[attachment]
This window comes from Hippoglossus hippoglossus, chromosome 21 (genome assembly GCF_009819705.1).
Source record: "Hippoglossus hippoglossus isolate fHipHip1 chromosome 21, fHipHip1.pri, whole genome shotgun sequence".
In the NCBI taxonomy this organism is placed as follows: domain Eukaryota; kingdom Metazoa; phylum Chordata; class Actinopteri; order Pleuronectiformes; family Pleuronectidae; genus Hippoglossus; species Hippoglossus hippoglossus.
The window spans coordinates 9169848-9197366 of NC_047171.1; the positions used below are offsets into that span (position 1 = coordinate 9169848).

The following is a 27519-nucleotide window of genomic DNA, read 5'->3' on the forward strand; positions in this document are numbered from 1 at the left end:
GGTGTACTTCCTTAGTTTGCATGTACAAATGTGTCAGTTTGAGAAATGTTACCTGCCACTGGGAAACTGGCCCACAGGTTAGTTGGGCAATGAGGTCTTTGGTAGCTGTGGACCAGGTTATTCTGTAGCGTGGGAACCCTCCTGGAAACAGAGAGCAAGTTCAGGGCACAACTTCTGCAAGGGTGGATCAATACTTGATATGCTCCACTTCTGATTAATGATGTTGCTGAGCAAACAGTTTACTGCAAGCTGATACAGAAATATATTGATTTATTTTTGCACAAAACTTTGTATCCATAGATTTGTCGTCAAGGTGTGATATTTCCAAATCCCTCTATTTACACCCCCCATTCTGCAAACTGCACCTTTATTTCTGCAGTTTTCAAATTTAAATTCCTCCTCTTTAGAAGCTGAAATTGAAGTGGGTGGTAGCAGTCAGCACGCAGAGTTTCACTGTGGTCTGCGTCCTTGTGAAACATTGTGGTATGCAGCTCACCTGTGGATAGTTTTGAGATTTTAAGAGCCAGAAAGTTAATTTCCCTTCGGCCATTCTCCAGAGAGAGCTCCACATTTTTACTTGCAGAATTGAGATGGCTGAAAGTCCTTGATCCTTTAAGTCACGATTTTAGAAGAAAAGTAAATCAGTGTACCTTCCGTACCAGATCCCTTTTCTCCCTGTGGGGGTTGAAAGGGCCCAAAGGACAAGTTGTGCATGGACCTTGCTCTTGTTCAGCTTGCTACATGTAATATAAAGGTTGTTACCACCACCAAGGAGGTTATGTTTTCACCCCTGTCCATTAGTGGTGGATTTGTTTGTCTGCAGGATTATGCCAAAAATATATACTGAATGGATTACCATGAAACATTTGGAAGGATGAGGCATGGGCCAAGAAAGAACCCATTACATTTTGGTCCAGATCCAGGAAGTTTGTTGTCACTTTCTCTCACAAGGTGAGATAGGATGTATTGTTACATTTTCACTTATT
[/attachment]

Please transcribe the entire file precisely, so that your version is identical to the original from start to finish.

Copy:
This window comes from Hippoglossus hippoglossus, chromosome 21 (genome assembly GCF_009819705.1).
Source record: "Hippoglossus hippoglossus isolate fHipHip1 chromosome 21, fHipHip1.pri, whole genome shotgun sequence".
In the NCBI taxonomy this organism is placed as follows: domain Eukaryota; kingdom Metazoa; phylum Chordata; class Actinopteri; order Pleuronectiformes; family Pleuronectidae; genus Hippoglossus; species Hippoglossus hippoglossus.
The window spans coordinates 9169848-9197366 of NC_047171.1; the positions used below are offsets into that span (position 1 = coordinate 9169848).

The following is a 27519-nucleotide window of genomic DNA, read 5'->3' on the forward strand; positions in this document are numbered from 1 at the left end:
GGTGTACTTCCTTAGTTTGCATGTACAAATGTGTCAGTTTGAGAAATGTTACCTGCCACTGGGAAACTGGCCCACAGGTTAGTTGGGCAATGAGGTCTTTGGTAGCTGTGGACCAGGTTATTCTGTAGCGTGGGAACCCTCCTGGAAACAGAGAGCAAGTTCAGGGCACAACTTCTGCAAGGGTGGATCAATACTTGATATGCTCCACTTCTGATTAATGATGTTGCTGAGCAAACAGTTTACTGCAAGCTGATACAGAAATATATTGATTTATTTTTGCACAAAACTTTGTATCCATAGATTTGTCGTCAAGGTGTGATATTTCCAAATCCCTCTATTTACACCCCCCATTCTGCAAACTGCACCTTTATTTCTGCAGTTTTCAAATTTAAATTCCTCCTCTTTAGAAGCTGAAATTGAAGTGGGTGGTAGCAGTCAGCACGCAGAGTTTCACTGTGGTCTGCGTCCTTGTGAAACATTGTGGTATGCAGCTCACCTGTGGATAGTTTTGAGATTTTAAGAGCCAGAAAGTTAATTTCCCTTCGGCCATTCTCCAGAGAGAGCTCCACATTTTTACTTGCAGAATTGAGATGGCTGAAAGTCCTTGATCCTTTAAGTCACGATTTTAGAAGAAAAGTAAATCAGTGTACCTTCCGTACCAGATCCCTTTTCTCCCTGTGGGGGTTGAAAGGGCCCAAAGGACAAGTTGTGCATGGACCTTGCTCTTGTTCAGCTTGCTACATGTAATATAAAGGTTGTTACCACCACCAAGGAGGTTATGTTTTCACCCCTGTCCATTAGTGGTGGATTTGTTTGTCTGCAGGATTATGCCAAAAATATATACTGAATGGATTACCATGAAACATTTGGAAGGATGAGGCATGGGCCAAGAAAGAACCCATTACATTTTGGTCCAGATCCAGGAAGTTTGTTGTCACTTTCTCTCACAAGGTGAGATAGGATGTATTGTTACATTTTCACTTATT